By Jamal Kanj ©
Just over a week ago Palestine had a chance to cast its first vote at the UN General Assembly appointing a Judge on the International Criminal Tribunal for the Former Yugoslavia.
Palestinian President Mahmoud Abbas first submitted the UN membership application on September 23, 2011. The vote was delayed for a year providing time for the Obama administration to persuade Israel to cease construction of the illegal Jewish-only colonies on occupied Palestinian land.
On November 29, 2012 and after a year lost, the international community overwhelmingly granted seat number 194 to Palestine as a non-member observer state at the UN General Assembly. But what did that mean? For the last year it meant naught.
Palestinian leadership was forced to backpedal agreeing last summer to negotiate over the “pie” while Israel continues gulping it.
The US even acceded to Israeli conditions limiting American participation to less than an observer and appointing Israeli firster Martin Indyk as the US Special Envoy for Israeli-Palestinian negotiations.
Mr Indyk was deputy research director for the strongest foreign lobby, American Israel Public Affairs Committee (AIPAC) in the 1980s, and was the first ever US ambassador to have his security suspended while serving in Tel Aviv. According to American mediators, Palestinians promised to freeze efforts to join UN organisations, like the International Court of Justice (ICJ) during the nine months negotiation schedule. By now the negotiation has reached almost halfway mark and the talks haven’t moved an iota under the guidance of the US appointed former AIPAC’s employee.
As part of the deal, Israel agreed to release around 100 Palestinian prisoners. To secure continued Palestinian participation in this futile exercise, Israel decided to release the prisoners in four or five groups. Each release has been preempted by an announcement of more illegal Jewish-only homes.
Israel is holding the prisoners’ hostage to force Palestinians stay the course for the nine months sham public relation exercise. Gaining more time to build Jewish-only colonies making it that much more difficult to reach amicable outcome at the negotiation table.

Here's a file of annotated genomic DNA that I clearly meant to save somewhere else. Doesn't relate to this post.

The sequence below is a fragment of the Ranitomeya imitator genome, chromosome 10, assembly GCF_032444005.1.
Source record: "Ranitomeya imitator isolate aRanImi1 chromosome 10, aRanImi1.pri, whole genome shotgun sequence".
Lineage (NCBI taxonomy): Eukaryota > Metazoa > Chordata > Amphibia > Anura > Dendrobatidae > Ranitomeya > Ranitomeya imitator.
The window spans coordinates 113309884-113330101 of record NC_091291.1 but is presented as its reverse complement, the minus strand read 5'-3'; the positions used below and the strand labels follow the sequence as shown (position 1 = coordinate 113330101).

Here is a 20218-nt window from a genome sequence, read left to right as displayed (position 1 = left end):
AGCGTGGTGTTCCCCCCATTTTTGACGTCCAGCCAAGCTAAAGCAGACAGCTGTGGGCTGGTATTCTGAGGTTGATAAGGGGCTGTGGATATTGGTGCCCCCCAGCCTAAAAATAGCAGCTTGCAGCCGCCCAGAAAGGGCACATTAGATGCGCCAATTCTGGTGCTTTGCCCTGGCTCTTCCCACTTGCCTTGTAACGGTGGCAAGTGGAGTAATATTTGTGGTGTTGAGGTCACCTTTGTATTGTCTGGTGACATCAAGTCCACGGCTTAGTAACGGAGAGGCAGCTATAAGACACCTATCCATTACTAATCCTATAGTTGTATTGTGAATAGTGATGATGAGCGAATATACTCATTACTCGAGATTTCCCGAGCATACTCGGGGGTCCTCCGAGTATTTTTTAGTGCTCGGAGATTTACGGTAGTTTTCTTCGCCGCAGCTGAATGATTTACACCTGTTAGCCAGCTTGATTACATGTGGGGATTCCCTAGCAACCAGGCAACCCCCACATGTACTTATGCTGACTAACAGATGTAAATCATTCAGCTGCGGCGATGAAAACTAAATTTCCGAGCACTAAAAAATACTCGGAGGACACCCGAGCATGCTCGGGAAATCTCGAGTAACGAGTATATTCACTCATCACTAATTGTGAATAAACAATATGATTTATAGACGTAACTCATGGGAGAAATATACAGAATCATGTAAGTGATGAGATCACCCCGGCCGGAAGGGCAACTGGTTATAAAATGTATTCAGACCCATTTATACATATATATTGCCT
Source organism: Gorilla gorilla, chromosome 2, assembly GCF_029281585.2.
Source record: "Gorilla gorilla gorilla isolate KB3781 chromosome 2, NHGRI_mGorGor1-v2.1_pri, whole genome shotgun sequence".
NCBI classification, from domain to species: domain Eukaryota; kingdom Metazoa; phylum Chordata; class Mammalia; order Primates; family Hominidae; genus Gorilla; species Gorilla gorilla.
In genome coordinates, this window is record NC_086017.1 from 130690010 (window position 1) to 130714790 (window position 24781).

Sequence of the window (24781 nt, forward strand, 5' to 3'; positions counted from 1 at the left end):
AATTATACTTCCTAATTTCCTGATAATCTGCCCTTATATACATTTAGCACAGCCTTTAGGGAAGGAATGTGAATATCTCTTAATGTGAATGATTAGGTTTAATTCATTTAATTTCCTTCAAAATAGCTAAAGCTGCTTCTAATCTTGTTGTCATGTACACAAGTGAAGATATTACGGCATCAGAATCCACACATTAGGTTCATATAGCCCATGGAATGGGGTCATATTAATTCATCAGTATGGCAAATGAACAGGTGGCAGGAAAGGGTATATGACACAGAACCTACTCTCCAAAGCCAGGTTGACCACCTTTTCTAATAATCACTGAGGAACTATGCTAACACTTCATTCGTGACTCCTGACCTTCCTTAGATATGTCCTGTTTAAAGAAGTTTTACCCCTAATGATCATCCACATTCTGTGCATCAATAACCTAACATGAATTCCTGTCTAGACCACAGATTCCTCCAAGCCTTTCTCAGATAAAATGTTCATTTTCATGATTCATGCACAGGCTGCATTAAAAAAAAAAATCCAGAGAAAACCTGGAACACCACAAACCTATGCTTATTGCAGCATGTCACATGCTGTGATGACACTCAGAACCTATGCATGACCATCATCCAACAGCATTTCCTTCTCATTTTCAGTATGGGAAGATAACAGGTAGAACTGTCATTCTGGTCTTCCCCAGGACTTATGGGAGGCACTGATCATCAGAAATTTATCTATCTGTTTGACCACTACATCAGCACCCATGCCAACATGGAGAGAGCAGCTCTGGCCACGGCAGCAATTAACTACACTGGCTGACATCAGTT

Since its ascendance to the new status a year ago, the government of Palestine has not taken full advantage of its membership, contented instead with meaningless timid international condemnations of Israel’s intransigence.
To paraphrase Israeli diplomat Abba Eban, the Palestinian leadership has never lost an opportunity to lose an opportunity to hold Israel accountable for its flagrant violations of international law.
Case and point, earlier this month an independent Swiss lab identified Polonium-210 the cause for Yasser Arafat’s death and whereas Israel was a country with the motive and the proven capability to produce the radioactive substance, but since Palestine was not a member in the World Court, the Swiss findings was dead on arrival.
In 2009 it failed to pursue UN Human Rights investigation – Goldstone report – which accused Israel of war crimes for targeting civilians in Gaza between December 27, 2008 and January 18, 2009. In 2004, ICJ found Israel’s separation wall and its associated regime unlawful. A ruling that remained locked in the court’s cabinets.
The Palestinian leadership has been very successful at condemning Israel and investigating its crimes, but chronically fails to take advantage of its diplomatic gains, eviscerating international findings from any value.
There is no guarantee that Palestine’s application for the World Court would not face strong opposition, but waiting for another nonproductive US/Israeli public relation exercise before joining ICJ is great political blunder.
Unlike stealing land for Jewish only homes, joining UN organizations – symbol of international harmony – couldn’t be counterproductive to peace negotiations.